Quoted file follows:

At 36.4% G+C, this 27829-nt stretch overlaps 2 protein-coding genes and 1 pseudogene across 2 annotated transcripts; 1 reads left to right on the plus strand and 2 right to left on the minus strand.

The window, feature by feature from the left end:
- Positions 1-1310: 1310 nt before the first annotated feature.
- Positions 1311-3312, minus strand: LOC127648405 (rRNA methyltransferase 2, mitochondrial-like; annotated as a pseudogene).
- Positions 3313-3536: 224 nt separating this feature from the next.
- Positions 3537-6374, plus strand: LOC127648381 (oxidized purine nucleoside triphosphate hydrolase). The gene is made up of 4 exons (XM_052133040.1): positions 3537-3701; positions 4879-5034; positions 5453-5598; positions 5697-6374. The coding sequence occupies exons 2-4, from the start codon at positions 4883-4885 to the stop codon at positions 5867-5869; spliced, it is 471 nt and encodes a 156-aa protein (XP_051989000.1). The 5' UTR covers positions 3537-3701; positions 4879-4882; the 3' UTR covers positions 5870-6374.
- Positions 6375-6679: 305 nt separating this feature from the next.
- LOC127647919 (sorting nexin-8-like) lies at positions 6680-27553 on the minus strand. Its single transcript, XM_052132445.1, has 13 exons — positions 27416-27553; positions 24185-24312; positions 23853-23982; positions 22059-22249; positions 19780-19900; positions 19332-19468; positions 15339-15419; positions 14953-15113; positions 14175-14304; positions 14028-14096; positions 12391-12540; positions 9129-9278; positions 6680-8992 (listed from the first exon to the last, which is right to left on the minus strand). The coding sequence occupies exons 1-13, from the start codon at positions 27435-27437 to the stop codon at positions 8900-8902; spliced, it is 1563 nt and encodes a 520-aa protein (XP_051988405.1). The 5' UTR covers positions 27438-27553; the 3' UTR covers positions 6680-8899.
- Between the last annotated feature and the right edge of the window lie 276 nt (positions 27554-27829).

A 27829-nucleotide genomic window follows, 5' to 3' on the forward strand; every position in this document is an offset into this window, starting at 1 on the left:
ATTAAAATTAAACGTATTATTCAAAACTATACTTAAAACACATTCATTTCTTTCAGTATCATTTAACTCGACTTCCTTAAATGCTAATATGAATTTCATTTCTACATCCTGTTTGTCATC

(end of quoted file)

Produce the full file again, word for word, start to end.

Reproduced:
At 36.4% G+C, this 27829-nt stretch overlaps 2 protein-coding genes and 1 pseudogene across 2 annotated transcripts; 1 reads left to right on the plus strand and 2 right to left on the minus strand.

The window, feature by feature from the left end:
- Positions 1-1310: 1310 nt before the first annotated feature.
- Positions 1311-3312, minus strand: LOC127648405 (rRNA methyltransferase 2, mitochondrial-like; annotated as a pseudogene).
- Positions 3313-3536: 224 nt separating this feature from the next.
- Positions 3537-6374, plus strand: LOC127648381 (oxidized purine nucleoside triphosphate hydrolase). The gene is made up of 4 exons (XM_052133040.1): positions 3537-3701; positions 4879-5034; positions 5453-5598; positions 5697-6374. The coding sequence occupies exons 2-4, from the start codon at positions 4883-4885 to the stop codon at positions 5867-5869; spliced, it is 471 nt and encodes a 156-aa protein (XP_051989000.1). The 5' UTR covers positions 3537-3701; positions 4879-4882; the 3' UTR covers positions 5870-6374.
- Positions 6375-6679: 305 nt separating this feature from the next.
- LOC127647919 (sorting nexin-8-like) lies at positions 6680-27553 on the minus strand. Its single transcript, XM_052132445.1, has 13 exons — positions 27416-27553; positions 24185-24312; positions 23853-23982; positions 22059-22249; positions 19780-19900; positions 19332-19468; positions 15339-15419; positions 14953-15113; positions 14175-14304; positions 14028-14096; positions 12391-12540; positions 9129-9278; positions 6680-8992 (listed from the first exon to the last, which is right to left on the minus strand). The coding sequence occupies exons 1-13, from the start codon at positions 27435-27437 to the stop codon at positions 8900-8902; spliced, it is 1563 nt and encodes a 520-aa protein (XP_051988405.1). The 5' UTR covers positions 27438-27553; the 3' UTR covers positions 6680-8899.
- Between the last annotated feature and the right edge of the window lie 276 nt (positions 27554-27829).

A 27829-nucleotide genomic window follows, 5' to 3' on the forward strand; every position in this document is an offset into this window, starting at 1 on the left:
ATTAAAATTAAACGTATTATTCAAAACTATACTTAAAACACATTCATTTCTTTCAGTATCATTTAACTCGACTTCCTTAAATGCTAATATGAATTTCATTTCTACATCCTGTTTGTCATC